You have to have been hiding under a rock over the last week not to have heard about scare stories about kids being tormented by perverts and others being violently extorted through various Ring products. Not exactly what you were expecting from your security product, was it?
With so many reports of IoT devices being vulnerable to attack, one might leap to the idea that the Ring device itself has been poorly designed, and thus broken into, but one would be wrong. That is because, like so many IoT devices, Ring products make use of the cloud to offer a service. Here’s how it all works.
When you establish an account, you are doing this not on the doorbell, but on a service somewhere on the Internet to which the doorbell connects. This is evident, because when you go to ring.com, you can log in with the account that you have previously established in the app.
Later during device setup, the doorbell is registered with the service, using the phone’s setup app. This is likely the only time the phone would directly communicate with the doorbell. All other communications flow through the service, as drawn above.
So how did someone else get to control your device? If you are not using two factor authentication, an attacker requires two pieces of information to control your device: your email address and your password. Your email address can easily have appeared in public if you have joined a public mailing list, or had made a comment on a poorly designed web site. An attacker may also be able to guess your password if you have used that same password on a service that has been compromised (hint: many have), or the password itself is obvious.
Some recent research has found that long or complex passwords aren’t good because people write them down or forget them. On the other hand, Ring will accept “12345678” as a password, and quite a number of other commonly used passwords that can be found on this list of stupid passwords. First piece of advice in this article: don’t use those passwords!
Ring also offers the option to register a cell phone with your account, so that when you log in, you will receive a code via SMS that you must enter to access your account. This two factor authentication (or 2FA) is stronger, and well worth the mild inconvenience, given that this is your house and its security we are talking about.
All of this is about securing your online account. The only reason that the EvilBadDoer can bother Little Johnny and take over your doorbell or security camera, at least in this moment, is that EvilBadDoer hacked your online service password to the service controls the device.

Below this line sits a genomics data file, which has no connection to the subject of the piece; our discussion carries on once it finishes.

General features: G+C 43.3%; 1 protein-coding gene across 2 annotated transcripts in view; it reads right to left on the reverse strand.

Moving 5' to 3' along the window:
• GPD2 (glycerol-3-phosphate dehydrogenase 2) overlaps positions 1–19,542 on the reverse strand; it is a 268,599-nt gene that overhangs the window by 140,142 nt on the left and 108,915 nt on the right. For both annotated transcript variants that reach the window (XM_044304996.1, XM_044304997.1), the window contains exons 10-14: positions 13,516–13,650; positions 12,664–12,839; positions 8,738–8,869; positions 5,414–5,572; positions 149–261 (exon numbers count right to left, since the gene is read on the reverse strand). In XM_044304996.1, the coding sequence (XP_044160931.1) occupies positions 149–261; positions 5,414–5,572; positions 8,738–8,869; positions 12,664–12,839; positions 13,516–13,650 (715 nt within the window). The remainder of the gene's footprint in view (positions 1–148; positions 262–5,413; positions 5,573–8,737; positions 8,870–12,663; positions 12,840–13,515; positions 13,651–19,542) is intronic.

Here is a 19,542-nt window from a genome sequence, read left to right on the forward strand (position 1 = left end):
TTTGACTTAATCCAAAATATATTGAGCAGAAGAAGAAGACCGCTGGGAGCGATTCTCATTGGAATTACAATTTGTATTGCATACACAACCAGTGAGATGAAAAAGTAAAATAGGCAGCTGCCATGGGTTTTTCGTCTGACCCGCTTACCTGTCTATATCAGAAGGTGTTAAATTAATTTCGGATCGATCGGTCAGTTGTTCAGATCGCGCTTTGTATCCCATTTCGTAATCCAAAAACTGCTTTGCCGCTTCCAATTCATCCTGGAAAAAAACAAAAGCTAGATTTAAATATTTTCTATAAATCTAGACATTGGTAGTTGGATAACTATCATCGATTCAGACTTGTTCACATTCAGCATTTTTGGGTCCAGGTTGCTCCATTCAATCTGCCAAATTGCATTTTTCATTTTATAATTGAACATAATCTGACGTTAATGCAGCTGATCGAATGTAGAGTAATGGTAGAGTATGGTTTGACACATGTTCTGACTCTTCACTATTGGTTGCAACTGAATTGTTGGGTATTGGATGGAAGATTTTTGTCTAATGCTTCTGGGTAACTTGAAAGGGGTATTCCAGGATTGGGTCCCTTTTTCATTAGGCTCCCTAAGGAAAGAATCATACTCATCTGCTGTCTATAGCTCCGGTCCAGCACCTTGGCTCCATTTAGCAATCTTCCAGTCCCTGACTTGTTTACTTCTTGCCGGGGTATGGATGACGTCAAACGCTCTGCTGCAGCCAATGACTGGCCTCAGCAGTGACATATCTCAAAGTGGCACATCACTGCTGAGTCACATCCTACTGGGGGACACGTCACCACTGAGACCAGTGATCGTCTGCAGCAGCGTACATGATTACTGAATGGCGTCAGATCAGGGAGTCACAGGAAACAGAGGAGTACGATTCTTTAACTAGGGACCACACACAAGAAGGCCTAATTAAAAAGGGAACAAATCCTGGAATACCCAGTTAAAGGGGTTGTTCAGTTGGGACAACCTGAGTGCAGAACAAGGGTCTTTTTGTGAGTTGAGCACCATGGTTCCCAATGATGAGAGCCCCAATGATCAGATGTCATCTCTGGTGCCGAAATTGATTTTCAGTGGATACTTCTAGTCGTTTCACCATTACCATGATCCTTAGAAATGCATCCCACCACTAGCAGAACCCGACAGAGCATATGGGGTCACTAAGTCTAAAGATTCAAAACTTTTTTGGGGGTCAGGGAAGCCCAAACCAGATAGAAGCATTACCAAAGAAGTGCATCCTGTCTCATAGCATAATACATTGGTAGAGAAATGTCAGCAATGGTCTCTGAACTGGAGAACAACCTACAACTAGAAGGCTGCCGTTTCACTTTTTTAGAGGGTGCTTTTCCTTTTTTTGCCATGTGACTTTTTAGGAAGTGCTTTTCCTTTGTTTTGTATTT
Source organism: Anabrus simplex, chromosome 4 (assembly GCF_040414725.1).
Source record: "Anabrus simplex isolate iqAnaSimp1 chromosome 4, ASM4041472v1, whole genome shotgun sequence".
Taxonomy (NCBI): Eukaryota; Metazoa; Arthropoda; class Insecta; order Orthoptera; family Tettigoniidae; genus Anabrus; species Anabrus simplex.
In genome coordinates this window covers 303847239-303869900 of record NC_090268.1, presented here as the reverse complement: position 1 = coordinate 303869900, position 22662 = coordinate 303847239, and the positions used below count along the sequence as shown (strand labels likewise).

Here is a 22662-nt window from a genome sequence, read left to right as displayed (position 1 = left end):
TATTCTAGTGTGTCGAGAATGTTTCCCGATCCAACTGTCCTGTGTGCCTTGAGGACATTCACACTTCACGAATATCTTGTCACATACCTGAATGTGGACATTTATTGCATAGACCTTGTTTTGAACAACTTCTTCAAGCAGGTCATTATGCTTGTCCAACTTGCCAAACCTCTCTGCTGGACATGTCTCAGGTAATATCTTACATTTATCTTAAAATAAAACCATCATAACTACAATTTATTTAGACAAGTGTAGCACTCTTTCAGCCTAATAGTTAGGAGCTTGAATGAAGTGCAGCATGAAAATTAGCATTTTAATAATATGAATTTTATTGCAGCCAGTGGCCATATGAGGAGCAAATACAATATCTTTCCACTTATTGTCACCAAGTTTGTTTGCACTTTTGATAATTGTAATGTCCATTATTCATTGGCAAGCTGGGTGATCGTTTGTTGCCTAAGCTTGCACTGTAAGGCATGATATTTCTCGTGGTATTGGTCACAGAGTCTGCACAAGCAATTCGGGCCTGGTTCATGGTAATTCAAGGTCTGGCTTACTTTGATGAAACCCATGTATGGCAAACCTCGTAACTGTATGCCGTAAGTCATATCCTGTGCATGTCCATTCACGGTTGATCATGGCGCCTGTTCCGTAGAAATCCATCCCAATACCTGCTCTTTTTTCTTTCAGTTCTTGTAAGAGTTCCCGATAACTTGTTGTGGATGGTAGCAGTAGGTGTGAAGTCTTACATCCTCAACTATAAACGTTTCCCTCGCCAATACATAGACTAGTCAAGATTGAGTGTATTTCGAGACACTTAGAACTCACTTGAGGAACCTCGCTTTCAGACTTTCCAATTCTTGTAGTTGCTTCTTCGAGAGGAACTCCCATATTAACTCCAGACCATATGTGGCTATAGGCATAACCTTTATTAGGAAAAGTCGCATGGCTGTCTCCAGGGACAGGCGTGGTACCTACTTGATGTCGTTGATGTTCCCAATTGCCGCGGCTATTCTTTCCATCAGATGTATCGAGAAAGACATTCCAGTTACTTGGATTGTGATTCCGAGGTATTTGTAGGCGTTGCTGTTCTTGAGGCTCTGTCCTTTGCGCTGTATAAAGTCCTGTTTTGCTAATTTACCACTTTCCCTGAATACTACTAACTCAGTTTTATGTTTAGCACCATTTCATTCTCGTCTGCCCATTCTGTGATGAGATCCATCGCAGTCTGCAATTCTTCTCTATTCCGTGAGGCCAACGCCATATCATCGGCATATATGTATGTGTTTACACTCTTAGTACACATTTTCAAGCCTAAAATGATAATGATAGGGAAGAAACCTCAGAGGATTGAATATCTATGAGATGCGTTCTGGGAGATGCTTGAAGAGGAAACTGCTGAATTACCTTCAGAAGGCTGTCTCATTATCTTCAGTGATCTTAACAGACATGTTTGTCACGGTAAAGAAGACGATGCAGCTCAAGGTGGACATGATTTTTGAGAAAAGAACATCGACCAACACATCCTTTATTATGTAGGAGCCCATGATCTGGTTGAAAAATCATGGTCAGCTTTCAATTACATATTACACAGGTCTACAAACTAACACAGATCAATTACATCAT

Could this marriage of IoT devices and online services be used to provide a stronger authentication? Possibly. Because a device communicates with the cloud once it’s set up, and because your phone communicates with the cloud after the doorbell is setup, it is possible for the device to provide the doorbell a token. However, for that to work, communications must be secured between the device and the doorbell during setup. Earlier this year, researchers found that this was not the case, the reason being that the doorbell was simply using unencrypted HTTP to share information about your wifi network. Bad Ring! No Ring biscuit!
Luckily, there are some onboarding standards that Ring and others could leverage to help improve matters. One is EasyConnect by the Wifi Alliance, otherwise known as Device Provisioning Protocol (DPP). Here’s how DPP works:
With DPP, you can use an app to scan a QR code printed on a label that came with the device that contains the public key that was installed during the manufacturing process. The app then looks for the device and authenticates using that key. Look, Ma! No passwords. DPP was primarily intended to be used for Wifi connectivity, but there’s no reason that the same trust couldn’t be leveraged to do away with Ring passwords. This is something that Amazon and others should consider.
There are some remaining challenges. For instance, what happens if you lose your phone? Can you repeat the exercise, and if you do so, would you have to do so with all the Ring devices in your house? To me this is best handled with some sort of backup before one loses one’s phone.
The key point here is that IoT can actually help itself if we adopt stronger onboarding technologies, like EasyConnect. This will take some time to get right. As a customer, you might want to ask about EasyConnect to help ease password problems so that Little Johnny can sleep easier.